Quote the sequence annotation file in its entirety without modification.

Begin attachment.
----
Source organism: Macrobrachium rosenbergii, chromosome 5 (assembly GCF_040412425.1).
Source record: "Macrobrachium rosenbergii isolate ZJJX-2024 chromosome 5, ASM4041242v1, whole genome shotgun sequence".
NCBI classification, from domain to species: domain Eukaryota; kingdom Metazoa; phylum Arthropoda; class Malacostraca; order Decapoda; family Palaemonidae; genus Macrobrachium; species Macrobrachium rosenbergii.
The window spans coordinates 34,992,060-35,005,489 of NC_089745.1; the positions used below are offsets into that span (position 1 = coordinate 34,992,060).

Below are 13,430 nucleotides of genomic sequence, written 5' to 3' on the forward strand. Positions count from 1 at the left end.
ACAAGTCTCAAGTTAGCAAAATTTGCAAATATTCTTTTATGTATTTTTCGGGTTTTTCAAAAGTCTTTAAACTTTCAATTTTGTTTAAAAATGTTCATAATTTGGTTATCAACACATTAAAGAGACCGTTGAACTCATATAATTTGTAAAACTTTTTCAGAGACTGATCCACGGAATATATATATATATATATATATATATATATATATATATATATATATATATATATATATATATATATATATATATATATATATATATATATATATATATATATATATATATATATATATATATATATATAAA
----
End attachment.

Source organism: Macrobrachium rosenbergii, chromosome 5 (assembly GCF_040412425.1).
Source record: "Macrobrachium rosenbergii isolate ZJJX-2024 chromosome 5, ASM4041242v1, whole genome shotgun sequence".
NCBI classification, from domain to species: domain Eukaryota; kingdom Metazoa; phylum Arthropoda; class Malacostraca; order Decapoda; family Palaemonidae; genus Macrobrachium; species Macrobrachium rosenbergii.
The window spans coordinates 34,992,060-35,005,489 of NC_089745.1; the positions used below are offsets into that span (position 1 = coordinate 34,992,060).

Below are 13,430 nucleotides of genomic sequence, written 5' to 3' on the forward strand. Positions count from 1 at the left end.
ACAAGTCTCAAGTTAGCAAAATTTGCAAATATTCTTTTATGTATTTTTCGGGTTTTTCAAAAGTCTTTAAACTTTCAATTTTGTTTAAAAATGTTCATAATTTGGTTATCAACACATTAAAGAGACCGTTGAACTCATATAATTTGTAAAACTTTTTCAGAGACTGATCCACGGAATATATATATATATATATATATATATATATATATATATATATATATATATATATATATATATATATATATATATATATATATATATATATATATATATATATATATATATATATATATATATATATATAAA